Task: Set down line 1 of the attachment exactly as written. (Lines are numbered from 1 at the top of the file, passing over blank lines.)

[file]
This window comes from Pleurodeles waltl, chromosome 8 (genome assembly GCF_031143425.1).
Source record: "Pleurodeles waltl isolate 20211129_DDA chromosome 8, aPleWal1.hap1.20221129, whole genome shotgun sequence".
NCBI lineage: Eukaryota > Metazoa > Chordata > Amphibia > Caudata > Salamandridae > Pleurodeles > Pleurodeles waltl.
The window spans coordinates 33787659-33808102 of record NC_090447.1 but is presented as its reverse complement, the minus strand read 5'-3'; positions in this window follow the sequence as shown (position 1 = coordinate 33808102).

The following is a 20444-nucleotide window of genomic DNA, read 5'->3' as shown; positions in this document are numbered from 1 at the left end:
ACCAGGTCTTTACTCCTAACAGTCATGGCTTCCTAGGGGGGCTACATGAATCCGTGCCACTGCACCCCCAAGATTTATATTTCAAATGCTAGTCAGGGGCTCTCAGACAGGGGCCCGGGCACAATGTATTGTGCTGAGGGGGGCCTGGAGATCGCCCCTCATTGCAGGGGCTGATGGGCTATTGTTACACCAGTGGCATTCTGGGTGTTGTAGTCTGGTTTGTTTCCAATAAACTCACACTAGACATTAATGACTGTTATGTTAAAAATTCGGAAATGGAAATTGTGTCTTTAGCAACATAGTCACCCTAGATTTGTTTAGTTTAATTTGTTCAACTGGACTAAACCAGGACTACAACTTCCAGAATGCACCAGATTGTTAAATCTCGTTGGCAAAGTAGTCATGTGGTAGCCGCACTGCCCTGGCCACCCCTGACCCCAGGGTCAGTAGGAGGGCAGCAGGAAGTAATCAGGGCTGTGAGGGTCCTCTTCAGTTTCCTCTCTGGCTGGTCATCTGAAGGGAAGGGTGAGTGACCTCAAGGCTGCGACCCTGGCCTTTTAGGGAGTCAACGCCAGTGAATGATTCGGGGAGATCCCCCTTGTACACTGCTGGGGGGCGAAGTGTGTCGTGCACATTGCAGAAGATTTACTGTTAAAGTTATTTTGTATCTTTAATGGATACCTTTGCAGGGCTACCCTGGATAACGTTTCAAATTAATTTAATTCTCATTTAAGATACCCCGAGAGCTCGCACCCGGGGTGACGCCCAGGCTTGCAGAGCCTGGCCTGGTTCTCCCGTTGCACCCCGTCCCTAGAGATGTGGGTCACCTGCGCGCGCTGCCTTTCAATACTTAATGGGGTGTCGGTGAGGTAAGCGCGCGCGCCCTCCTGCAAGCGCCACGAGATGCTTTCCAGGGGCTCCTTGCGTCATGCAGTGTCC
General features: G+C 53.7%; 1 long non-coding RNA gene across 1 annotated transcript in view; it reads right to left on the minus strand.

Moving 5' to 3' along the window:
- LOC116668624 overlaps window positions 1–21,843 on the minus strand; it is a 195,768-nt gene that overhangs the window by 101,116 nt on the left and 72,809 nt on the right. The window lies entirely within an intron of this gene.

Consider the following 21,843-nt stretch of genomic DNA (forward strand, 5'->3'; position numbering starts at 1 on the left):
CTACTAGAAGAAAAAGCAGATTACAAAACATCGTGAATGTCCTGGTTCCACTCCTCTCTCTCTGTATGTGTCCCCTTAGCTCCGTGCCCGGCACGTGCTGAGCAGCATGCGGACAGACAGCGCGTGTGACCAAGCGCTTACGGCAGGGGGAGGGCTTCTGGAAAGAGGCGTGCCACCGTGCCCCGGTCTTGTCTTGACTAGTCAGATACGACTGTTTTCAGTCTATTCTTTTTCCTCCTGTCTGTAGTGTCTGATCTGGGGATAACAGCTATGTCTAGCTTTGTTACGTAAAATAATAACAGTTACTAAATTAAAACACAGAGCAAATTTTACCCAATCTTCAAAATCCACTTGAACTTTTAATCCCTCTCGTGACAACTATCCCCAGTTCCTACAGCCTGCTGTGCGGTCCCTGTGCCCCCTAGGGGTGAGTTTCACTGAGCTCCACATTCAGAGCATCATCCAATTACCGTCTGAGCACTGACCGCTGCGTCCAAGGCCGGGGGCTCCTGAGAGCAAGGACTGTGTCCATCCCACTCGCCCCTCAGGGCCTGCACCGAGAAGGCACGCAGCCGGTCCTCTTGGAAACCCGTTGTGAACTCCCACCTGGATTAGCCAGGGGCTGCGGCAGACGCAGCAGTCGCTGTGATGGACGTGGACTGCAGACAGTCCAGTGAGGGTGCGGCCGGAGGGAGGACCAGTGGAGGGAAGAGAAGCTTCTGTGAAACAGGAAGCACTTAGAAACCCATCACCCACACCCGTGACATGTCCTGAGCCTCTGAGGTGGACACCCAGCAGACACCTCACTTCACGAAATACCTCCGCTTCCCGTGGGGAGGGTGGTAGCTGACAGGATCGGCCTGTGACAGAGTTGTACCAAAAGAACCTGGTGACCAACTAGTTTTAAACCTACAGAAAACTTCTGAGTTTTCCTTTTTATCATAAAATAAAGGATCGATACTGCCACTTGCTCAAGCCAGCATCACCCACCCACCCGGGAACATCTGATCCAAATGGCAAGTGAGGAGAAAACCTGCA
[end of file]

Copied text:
This window comes from Pleurodeles waltl, chromosome 8 (genome assembly GCF_031143425.1).